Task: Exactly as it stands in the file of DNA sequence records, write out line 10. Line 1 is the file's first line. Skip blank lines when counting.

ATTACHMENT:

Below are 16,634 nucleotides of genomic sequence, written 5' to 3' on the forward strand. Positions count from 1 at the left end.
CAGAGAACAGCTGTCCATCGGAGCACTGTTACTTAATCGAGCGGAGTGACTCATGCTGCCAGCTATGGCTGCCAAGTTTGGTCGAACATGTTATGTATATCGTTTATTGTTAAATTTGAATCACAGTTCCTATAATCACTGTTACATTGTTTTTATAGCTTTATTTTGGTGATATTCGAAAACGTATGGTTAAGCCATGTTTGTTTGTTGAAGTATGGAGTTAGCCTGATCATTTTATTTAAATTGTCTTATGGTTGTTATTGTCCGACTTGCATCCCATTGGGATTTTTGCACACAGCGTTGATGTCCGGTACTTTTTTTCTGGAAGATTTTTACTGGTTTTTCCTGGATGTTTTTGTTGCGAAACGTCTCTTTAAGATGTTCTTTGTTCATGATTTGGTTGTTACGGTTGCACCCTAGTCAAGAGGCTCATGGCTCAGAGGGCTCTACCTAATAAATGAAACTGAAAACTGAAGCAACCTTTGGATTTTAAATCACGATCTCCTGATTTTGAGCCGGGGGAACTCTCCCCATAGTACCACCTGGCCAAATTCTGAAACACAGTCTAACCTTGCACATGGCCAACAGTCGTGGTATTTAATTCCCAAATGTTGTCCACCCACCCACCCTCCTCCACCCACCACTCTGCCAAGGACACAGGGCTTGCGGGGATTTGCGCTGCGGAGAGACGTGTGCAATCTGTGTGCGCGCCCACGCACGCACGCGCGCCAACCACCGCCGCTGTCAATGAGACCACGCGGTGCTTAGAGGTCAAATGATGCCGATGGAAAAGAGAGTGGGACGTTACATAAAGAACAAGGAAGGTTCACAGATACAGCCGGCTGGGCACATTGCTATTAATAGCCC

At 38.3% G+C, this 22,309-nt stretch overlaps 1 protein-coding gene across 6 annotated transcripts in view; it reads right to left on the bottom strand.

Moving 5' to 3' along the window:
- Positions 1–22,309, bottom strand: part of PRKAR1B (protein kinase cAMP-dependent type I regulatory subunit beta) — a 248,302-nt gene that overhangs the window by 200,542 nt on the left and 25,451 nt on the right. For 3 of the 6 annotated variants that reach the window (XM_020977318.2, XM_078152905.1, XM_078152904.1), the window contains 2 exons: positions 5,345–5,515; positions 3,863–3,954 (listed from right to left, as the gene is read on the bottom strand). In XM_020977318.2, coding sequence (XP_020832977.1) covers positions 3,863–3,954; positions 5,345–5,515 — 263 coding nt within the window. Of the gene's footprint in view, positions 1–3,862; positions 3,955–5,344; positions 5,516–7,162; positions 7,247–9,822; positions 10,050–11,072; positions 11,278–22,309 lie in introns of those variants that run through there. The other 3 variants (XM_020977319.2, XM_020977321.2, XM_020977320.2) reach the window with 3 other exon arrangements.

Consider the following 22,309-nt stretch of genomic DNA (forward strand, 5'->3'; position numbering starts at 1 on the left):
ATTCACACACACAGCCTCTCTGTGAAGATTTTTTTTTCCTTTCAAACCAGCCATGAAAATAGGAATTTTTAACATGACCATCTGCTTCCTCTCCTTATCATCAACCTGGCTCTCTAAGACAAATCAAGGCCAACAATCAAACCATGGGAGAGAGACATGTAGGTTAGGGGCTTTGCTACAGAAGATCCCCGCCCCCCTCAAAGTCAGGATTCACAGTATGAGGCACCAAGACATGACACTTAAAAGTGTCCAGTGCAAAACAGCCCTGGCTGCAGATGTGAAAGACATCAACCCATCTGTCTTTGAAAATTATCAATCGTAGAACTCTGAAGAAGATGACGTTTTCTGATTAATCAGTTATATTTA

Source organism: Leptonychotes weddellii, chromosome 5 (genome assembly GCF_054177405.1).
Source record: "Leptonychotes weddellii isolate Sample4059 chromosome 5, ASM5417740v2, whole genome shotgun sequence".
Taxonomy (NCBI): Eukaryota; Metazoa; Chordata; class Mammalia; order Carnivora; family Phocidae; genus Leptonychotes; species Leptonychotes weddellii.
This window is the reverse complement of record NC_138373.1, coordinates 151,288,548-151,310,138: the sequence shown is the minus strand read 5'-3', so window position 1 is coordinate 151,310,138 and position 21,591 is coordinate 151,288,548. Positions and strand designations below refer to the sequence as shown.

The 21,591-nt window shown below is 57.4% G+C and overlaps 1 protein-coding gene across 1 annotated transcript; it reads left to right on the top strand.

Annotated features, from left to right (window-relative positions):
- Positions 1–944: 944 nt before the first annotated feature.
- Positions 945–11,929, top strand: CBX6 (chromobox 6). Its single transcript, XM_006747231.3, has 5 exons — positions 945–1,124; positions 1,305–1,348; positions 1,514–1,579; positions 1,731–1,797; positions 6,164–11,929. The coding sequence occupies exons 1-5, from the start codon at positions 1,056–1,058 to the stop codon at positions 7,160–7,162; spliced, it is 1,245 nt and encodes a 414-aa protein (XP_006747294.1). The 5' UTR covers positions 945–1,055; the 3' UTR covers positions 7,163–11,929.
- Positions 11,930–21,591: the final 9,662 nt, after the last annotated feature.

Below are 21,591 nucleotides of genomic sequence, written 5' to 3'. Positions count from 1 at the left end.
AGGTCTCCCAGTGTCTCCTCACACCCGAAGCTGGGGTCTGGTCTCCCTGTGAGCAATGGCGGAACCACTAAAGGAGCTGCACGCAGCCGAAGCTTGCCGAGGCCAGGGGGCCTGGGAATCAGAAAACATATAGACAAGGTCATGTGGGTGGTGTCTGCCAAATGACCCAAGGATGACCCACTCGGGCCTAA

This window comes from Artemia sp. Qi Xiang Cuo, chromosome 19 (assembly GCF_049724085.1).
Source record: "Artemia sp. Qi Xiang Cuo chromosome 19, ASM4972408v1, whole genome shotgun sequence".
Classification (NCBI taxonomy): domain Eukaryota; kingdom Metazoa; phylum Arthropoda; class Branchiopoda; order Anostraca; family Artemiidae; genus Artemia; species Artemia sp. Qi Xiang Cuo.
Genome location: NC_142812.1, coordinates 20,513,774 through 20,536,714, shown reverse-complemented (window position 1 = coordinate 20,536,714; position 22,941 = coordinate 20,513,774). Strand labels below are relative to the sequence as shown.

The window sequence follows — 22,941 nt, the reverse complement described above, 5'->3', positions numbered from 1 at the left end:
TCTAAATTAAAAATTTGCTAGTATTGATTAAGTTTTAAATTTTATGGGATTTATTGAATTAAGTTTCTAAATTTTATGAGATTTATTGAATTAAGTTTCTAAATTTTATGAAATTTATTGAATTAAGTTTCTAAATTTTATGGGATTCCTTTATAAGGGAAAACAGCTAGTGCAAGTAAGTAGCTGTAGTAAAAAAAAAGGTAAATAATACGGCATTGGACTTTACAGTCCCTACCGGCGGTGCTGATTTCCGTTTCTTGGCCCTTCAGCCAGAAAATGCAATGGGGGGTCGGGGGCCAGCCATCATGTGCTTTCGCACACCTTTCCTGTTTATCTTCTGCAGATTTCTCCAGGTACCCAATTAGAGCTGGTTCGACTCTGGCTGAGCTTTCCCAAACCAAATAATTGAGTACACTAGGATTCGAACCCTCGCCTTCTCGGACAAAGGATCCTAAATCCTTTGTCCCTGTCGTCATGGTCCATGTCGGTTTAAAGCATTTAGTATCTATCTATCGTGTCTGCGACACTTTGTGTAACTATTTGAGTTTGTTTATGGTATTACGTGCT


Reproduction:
Taxonomy (NCBI): Eukaryota; Metazoa; Chordata; class Mammalia; order Carnivora; family Phocidae; genus Leptonychotes; species Leptonychotes weddellii.